Term 2 Week 5 (w/c 13/02/12)
9You are covering the emergency list. The next patient is a 31 year old lady booked for a groin exploration. There is a note on the computer system that she is an intravenous drug abuser.
Prior to visiting her, what are your thoughts about anaesthetising her?
You set off to the ward to perform a preoperative visit. In doing so you realise she is actually on the maternity ward. Further conversation with the surgeon reveals that she is approximately 34 weeks pregnant. She has attended some antenatal care and as far as he knows she hasn’t had any problems until now. He tells you that she has been in hospital for the past 24 hours having presented with pain in her groin and back. She has had a temperature and appears mildly septic. MRI confirmed a pregnancy in third trimester as well as an extensive abscess extending up towards the psoas muscle. He feels she needs source control as part of her treatment for sepsis.
Now what are your thoughts regarding anaesthesia and her care?
The patient declined spinal or epidural anaesthesia as she didn’t want a needle in her back. You proceed with general anaesthesia for caesarean section and debridement of the abscess. Both mother and baby go to respective high dependency areas postoperatively.
On day 3 postop it is flagged up to you that the patient states she ‘was awake’ during the surgery.
How are you going to proceed?
This weeks case was a complex one, featuring multiple issues. Initially we were presented with the problems of intravenous drug abuse. Obvious points were raised such as poor IV access and the risk of blood borne viruses. Several other valid points were made such as immunocompromisation, nutritional issues and how trust worthy the patient was likely to be? An untrustworthy patient was felt to present problems such as absconding or being untruthful regarding fasting for example. The majority of the initial discussion focused quite rightly on the difficult analgaesia in these patients.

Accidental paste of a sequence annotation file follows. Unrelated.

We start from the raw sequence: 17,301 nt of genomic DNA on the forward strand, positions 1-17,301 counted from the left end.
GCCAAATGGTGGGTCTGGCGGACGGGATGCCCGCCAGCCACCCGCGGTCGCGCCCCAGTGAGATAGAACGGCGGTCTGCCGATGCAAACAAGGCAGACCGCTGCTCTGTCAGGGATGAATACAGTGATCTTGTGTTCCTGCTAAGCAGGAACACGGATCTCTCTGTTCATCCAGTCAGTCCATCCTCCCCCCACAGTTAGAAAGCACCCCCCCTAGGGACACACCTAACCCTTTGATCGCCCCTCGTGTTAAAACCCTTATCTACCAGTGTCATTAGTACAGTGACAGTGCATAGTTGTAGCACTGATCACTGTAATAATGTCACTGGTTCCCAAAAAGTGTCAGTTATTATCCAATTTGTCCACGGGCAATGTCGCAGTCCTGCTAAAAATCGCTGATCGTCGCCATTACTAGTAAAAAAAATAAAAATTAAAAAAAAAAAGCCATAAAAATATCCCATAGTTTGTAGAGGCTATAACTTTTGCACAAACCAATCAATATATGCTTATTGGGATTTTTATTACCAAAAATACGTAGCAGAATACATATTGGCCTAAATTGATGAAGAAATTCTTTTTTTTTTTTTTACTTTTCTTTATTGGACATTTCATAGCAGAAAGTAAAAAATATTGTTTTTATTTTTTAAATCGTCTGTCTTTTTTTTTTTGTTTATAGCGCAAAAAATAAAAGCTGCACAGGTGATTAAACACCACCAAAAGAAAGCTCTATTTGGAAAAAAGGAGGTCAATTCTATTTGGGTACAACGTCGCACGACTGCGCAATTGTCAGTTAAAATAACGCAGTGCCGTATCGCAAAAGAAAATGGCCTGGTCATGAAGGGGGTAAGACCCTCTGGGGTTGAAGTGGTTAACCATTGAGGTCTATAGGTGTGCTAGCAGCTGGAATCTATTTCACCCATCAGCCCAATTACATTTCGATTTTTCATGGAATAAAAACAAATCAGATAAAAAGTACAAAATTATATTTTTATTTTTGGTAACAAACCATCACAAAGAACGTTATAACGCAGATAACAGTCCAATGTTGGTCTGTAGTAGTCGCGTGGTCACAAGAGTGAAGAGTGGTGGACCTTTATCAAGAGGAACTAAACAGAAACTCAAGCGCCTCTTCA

The next clinical dilemma arose when we found out that the patient was pregnant. We were told that the patient was 34 weeks and the view from the twitter feed was that caesarean section should be performed at the same time as groin exploration. In the classroom based discussion the point was made that IUGR was a possibility given the other problems and that this would need close discussion with obstetricians and neonatology.
There was a split of opinion regarding regional versus general anaesthesia. In the presence of systemic sepsis most felt an indwelling epidural catheter was not a good idea. The supporters of single shot spinal argued that it would facilitate better pain control. Those in favour of general anaesthesia were concerned over duration of surgery and the possibility that debridement of the psoas might encroach on the upper limit of sensory block causing discomfort. Nearly all supported the suggestion of HDU post op for both mother and child as there was significant potential for sepsis and difficulty with analgaesia.
The final aspect of the case focused on a potential incident of awareness. In a patient claiming to be awake, the first step is to visit the patient and determining exactly what they mean. Is this simply someone remembering extubation or is there explicit awareness, if so is there pain? A variety of other relevant suggestions were raised such as escalation to senior clinicians early, taking a colleague to the patient interview and the offer of psychological support for the patient. A review of technique and confirming that there was no equipment malfunction are also sensible suggestions. An appology should be offered and it was noted that doing so does not admit blame or negligence.
Finally the issue of BIS was as contentious as ever. A recent NEJM paper was quoted but the main supporters highlighted some of the paper’s shortcomings as well as claiming that BIS remains a preferred option in those using TIVA or in the abscence of end tidal anaesthetic gas monitoring.
More next week….
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